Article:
Regarding Ministry activities, the key activities for reducing the number of legally invisible persons are acquisition of citizenship, registration of residence and issuing of personal ID. As noted by Ivana Diviki Čupić, the MoI gives priority to members of the Roma population. “During the past ten years over 50,000 citizens from the Roma population have regulated their personal ID. The MoI is actively cooperating with the Ministry of Public Administration and Local Self-Government, Ombudsman and United Nations High Commissariat for Refugees, all with the aim of proposing measures and activities to resolve the problems faced by the Roma population”, said Diviki Čupić.
As explained by Svetlana Ilić from the Association of Healthcare Mediators, the long-term benefit of the work of healthcare mediators is a decrease in the mortality rate of children in substandard Roma settlements by as much as 50%, and the empowerment of women. “The Association of Healthcare Mediators was formed in 2016 with the aim of creating new strategies aimed at practical and urgent measures and policies, primarily at the local level”, said Ilić, noting that the goals of the Association are the further improvement of the healthcare status and quality of life of children and families in substandard Roma settlements, the systematic monitoring of the health and social status of the Roma population at the local and national level through the Healthcare Mediator Databases, and improving the efficiency of their work. “Specific activities by healthcare mediators were implemented with the aim of improving early child development, and in regards to anti-pandemic measures”, concluded Ilić.
Branislav Popović, Assistant Minister at the Ministry of Construction, Transport and Infrastructure, said that a programme was started within an IPA 2016 project to provide legal support for the legalisation of buildings of the Roma community in 10 local self-government units, and that Roma and other vulnerable groups were supported under an IPA 2018 project related to support to social housing and active inclusion.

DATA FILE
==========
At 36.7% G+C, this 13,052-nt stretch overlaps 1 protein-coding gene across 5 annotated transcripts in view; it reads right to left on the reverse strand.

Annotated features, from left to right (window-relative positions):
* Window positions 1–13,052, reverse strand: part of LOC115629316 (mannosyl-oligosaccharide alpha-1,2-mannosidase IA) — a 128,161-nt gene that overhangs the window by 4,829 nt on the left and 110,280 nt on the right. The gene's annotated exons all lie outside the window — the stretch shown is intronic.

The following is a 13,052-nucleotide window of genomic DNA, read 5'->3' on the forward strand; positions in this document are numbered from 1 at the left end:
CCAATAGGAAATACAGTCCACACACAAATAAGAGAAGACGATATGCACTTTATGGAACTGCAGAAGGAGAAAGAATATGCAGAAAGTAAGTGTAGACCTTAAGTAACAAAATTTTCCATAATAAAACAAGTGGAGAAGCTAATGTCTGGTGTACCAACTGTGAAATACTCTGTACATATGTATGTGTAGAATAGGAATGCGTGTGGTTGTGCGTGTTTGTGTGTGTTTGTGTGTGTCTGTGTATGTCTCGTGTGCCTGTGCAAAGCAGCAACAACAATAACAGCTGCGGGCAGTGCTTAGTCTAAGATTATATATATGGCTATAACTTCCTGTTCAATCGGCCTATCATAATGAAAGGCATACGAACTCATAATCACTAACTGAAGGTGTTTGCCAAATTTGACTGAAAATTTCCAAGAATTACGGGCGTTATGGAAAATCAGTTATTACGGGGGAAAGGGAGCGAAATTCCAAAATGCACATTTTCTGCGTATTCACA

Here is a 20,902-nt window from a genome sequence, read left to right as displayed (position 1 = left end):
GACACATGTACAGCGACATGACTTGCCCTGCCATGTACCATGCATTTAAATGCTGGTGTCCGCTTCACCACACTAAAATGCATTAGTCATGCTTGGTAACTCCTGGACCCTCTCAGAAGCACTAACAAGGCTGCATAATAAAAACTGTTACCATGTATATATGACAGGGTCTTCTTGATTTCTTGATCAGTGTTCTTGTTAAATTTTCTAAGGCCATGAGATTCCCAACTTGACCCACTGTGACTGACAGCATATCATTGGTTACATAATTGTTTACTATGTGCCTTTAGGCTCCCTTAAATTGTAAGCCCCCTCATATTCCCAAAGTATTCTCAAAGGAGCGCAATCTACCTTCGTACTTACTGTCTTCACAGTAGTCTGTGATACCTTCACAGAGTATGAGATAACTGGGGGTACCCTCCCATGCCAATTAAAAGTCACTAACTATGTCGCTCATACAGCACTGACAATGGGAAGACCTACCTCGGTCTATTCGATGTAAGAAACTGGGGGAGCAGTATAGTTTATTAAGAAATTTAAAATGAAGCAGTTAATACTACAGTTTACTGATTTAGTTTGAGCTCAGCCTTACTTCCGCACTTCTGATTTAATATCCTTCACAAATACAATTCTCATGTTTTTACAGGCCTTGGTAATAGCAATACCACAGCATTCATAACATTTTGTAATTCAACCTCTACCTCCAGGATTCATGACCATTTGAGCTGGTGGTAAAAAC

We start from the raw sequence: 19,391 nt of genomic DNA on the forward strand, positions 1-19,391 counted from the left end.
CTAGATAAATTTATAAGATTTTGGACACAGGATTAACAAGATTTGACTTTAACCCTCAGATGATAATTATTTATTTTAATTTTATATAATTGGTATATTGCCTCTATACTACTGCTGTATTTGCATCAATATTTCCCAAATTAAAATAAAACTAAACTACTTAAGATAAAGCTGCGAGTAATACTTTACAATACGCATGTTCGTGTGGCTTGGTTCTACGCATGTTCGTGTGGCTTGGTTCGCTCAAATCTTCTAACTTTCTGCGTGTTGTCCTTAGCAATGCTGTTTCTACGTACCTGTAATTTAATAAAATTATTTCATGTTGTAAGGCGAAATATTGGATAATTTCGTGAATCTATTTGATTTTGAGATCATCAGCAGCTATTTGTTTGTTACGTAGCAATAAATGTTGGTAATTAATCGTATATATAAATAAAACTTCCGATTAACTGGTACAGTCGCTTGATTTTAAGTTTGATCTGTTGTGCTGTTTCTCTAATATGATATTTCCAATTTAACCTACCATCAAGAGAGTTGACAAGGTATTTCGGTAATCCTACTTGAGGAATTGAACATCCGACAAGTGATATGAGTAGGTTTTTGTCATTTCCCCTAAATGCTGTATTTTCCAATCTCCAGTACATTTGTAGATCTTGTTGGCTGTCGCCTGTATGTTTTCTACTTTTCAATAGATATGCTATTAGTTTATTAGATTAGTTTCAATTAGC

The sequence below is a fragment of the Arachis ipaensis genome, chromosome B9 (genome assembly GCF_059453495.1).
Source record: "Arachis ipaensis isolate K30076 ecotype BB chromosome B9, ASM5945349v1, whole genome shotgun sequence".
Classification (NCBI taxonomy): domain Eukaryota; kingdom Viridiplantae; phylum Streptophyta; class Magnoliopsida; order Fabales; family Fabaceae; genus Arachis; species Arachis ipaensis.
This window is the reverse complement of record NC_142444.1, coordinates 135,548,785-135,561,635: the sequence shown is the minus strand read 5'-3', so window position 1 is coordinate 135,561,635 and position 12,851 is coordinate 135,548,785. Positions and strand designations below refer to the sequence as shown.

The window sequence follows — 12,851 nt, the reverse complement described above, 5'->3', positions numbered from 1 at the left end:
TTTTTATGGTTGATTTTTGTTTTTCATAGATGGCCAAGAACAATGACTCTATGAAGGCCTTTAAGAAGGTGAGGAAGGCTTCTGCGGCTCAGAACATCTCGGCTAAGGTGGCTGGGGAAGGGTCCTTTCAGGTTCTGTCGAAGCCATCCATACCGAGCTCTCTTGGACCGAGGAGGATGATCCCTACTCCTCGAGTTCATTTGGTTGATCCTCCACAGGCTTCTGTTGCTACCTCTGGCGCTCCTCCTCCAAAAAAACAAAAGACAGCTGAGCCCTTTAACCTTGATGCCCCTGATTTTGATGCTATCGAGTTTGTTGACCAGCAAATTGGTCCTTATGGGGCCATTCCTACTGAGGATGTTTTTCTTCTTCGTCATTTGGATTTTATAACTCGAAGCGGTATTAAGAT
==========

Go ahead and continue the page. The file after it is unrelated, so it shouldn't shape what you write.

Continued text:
Olivera Vučić from the Commissariat for Refugees and Migration explained that internally displaced persons from the Roma population comprise 10%, but the degree of their vulnerability is considerably higher, thus the Roma participate in more than 20% of the activities implemented by the Commissariat. “Regarding returnees based on the Readmission Agreement, around 75% of them are members of the Roma population. A considerable number of Roma was included among the internally displaced persons for whom durable housing solutions were provided due to the closure of collective centres”, said Vučić directing particular attention to the need for further sensitisation of all representatives at the local level for the issues faced by the Roma population, particularly if they belong to the category of internally displaced persons or persons under the readmission process.
Dragan Gračanin from the Association of Coordinators for Roma Issues presented the results of the mapping of substandard Roma settlements, implemented by the Social Inclusion and Poverty Reduction Unit, UN Human Rights Office and Association of Coordinators for Roma Issues. “The mapping covered 92 local self-government units, i.e. 702 settlements home to 167,975 people, with the findings showing that 51 LSUs, i.e. 159 substandard settlements home to 32,843 people have no access to clean water, or the access is irregular. Regarding access to sewerage, 457 settlements have no access or the access is irregular, while 64 substandard Roma settlements, home to 25,000 people, have no access to electricity”, explained Gračanin, noting that 14,000 Roma live without electricity, water or sewerage in 44 substandard Roma settlements within the territory of 13 LSUs.